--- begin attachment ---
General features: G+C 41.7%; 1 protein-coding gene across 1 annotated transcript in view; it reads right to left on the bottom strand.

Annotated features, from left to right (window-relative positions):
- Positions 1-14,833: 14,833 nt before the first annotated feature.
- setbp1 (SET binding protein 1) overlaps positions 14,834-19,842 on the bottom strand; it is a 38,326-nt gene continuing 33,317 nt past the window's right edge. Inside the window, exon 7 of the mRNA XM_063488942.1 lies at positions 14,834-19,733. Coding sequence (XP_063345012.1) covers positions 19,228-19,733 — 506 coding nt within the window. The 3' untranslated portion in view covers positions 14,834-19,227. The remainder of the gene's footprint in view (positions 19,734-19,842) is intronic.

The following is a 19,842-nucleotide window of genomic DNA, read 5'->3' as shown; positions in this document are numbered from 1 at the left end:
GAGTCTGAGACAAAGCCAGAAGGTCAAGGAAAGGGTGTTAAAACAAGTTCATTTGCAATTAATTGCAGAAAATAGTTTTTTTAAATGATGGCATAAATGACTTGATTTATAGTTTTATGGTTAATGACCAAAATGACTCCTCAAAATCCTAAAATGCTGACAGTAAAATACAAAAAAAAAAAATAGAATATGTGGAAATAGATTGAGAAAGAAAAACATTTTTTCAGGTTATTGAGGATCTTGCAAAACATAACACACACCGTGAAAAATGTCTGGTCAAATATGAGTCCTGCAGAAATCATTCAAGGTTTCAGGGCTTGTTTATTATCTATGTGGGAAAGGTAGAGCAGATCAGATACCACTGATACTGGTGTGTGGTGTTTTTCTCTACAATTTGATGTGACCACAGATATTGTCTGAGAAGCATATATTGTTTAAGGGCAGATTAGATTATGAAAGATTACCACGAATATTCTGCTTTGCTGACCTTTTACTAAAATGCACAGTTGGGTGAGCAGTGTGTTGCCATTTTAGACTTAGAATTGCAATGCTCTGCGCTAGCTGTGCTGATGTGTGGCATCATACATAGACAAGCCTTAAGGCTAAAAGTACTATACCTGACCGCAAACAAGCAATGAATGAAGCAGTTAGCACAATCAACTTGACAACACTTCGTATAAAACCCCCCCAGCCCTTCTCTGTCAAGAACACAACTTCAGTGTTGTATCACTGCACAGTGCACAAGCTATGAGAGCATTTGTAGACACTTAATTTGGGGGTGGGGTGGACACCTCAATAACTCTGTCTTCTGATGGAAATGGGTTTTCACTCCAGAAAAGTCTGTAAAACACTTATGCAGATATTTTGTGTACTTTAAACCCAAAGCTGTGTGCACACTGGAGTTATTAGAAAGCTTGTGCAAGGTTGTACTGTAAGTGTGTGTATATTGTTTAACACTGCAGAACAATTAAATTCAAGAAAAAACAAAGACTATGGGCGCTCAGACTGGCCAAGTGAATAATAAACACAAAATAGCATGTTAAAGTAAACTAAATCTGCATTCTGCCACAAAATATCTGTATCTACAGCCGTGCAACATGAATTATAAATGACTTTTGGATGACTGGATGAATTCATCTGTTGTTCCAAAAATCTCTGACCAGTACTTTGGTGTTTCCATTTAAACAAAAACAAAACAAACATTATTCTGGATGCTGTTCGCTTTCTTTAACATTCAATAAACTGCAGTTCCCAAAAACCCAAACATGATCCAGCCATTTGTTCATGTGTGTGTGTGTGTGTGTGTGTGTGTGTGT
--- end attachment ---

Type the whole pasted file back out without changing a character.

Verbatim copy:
General features: G+C 41.7%; 1 protein-coding gene across 1 annotated transcript in view; it reads right to left on the bottom strand.

Annotated features, from left to right (window-relative positions):
- Positions 1-14,833: 14,833 nt before the first annotated feature.
- setbp1 (SET binding protein 1) overlaps positions 14,834-19,842 on the bottom strand; it is a 38,326-nt gene continuing 33,317 nt past the window's right edge. Inside the window, exon 7 of the mRNA XM_063488942.1 lies at positions 14,834-19,733. Coding sequence (XP_063345012.1) covers positions 19,228-19,733 — 506 coding nt within the window. The 3' untranslated portion in view covers positions 14,834-19,227. The remainder of the gene's footprint in view (positions 19,734-19,842) is intronic.

The following is a 19,842-nucleotide window of genomic DNA, read 5'->3' as shown; positions in this document are numbered from 1 at the left end:
GAGTCTGAGACAAAGCCAGAAGGTCAAGGAAAGGGTGTTAAAACAAGTTCATTTGCAATTAATTGCAGAAAATAGTTTTTTTAAATGATGGCATAAATGACTTGATTTATAGTTTTATGGTTAATGACCAAAATGACTCCTCAAAATCCTAAAATGCTGACAGTAAAATACAAAAAAAAAAAATAGAATATGTGGAAATAGATTGAGAAAGAAAAACATTTTTTCAGGTTATTGAGGATCTTGCAAAACATAACACACACCGTGAAAAATGTCTGGTCAAATATGAGTCCTGCAGAAATCATTCAAGGTTTCAGGGCTTGTTTATTATCTATGTGGGAAAGGTAGAGCAGATCAGATACCACTGATACTGGTGTGTGGTGTTTTTCTCTACAATTTGATGTGACCACAGATATTGTCTGAGAAGCATATATTGTTTAAGGGCAGATTAGATTATGAAAGATTACCACGAATATTCTGCTTTGCTGACCTTTTACTAAAATGCACAGTTGGGTGAGCAGTGTGTTGCCATTTTAGACTTAGAATTGCAATGCTCTGCGCTAGCTGTGCTGATGTGTGGCATCATACATAGACAAGCCTTAAGGCTAAAAGTACTATACCTGACCGCAAACAAGCAATGAATGAAGCAGTTAGCACAATCAACTTGACAACACTTCGTATAAAACCCCCCCAGCCCTTCTCTGTCAAGAACACAACTTCAGTGTTGTATCACTGCACAGTGCACAAGCTATGAGAGCATTTGTAGACACTTAATTTGGGGGTGGGGTGGACACCTCAATAACTCTGTCTTCTGATGGAAATGGGTTTTCACTCCAGAAAAGTCTGTAAAACACTTATGCAGATATTTTGTGTACTTTAAACCCAAAGCTGTGTGCACACTGGAGTTATTAGAAAGCTTGTGCAAGGTTGTACTGTAAGTGTGTGTATATTGTTTAACACTGCAGAACAATTAAATTCAAGAAAAAACAAAGACTATGGGCGCTCAGACTGGCCAAGTGAATAATAAACACAAAATAGCATGTTAAAGTAAACTAAATCTGCATTCTGCCACAAAATATCTGTATCTACAGCCGTGCAACATGAATTATAAATGACTTTTGGATGACTGGATGAATTCATCTGTTGTTCCAAAAATCTCTGACCAGTACTTTGGTGTTTCCATTTAAACAAAAACAAAACAAACATTATTCTGGATGCTGTTCGCTTTCTTTAACATTCAATAAACTGCAGTTCCCAAAAACCCAAACATGATCCAGCCATTTGTTCATGTGTGTGTGTGTGTGTGTGTGTGTGTGTGT